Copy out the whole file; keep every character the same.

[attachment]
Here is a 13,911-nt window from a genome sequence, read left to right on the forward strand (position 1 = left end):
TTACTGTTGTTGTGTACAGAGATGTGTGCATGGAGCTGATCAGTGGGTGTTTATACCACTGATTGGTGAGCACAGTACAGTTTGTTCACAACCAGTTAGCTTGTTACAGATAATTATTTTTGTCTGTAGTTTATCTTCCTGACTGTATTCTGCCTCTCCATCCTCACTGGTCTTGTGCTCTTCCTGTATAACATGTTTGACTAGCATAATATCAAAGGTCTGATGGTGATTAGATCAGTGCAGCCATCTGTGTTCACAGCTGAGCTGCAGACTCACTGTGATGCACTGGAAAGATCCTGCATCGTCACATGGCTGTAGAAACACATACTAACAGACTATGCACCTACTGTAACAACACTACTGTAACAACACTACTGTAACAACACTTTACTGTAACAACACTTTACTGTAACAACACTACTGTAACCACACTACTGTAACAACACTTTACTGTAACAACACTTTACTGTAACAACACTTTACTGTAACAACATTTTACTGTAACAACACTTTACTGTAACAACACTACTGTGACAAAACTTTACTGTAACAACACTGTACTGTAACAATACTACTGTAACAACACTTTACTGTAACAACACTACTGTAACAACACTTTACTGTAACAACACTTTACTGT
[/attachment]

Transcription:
Here is a 13,911-nt window from a genome sequence, read left to right on the forward strand (position 1 = left end):
TTACTGTTGTTGTGTACAGAGATGTGTGCATGGAGCTGATCAGTGGGTGTTTATACCACTGATTGGTGAGCACAGTACAGTTTGTTCACAACCAGTTAGCTTGTTACAGATAATTATTTTTGTCTGTAGTTTATCTTCCTGACTGTATTCTGCCTCTCCATCCTCACTGGTCTTGTGCTCTTCCTGTATAACATGTTTGACTAGCATAATATCAAAGGTCTGATGGTGATTAGATCAGTGCAGCCATCTGTGTTCACAGCTGAGCTGCAGACTCACTGTGATGCACTGGAAAGATCCTGCATCGTCACATGGCTGTAGAAACACATACTAACAGACTATGCACCTACTGTAACAACACTACTGTAACAACACTACTGTAACAACACTTTACTGTAACAACACTTTACTGTAACAACACTACTGTAACCACACTACTGTAACAACACTTTACTGTAACAACACTTTACTGTAACAACACTTTACTGTAACAACATTTTACTGTAACAACACTTTACTGTAACAACACTACTGTGACAAAACTTTACTGTAACAACACTGTACTGTAACAATACTACTGTAACAACACTTTACTGTAACAACACTACTGTAACAACACTTTACTGTAACAACACTTTACTGT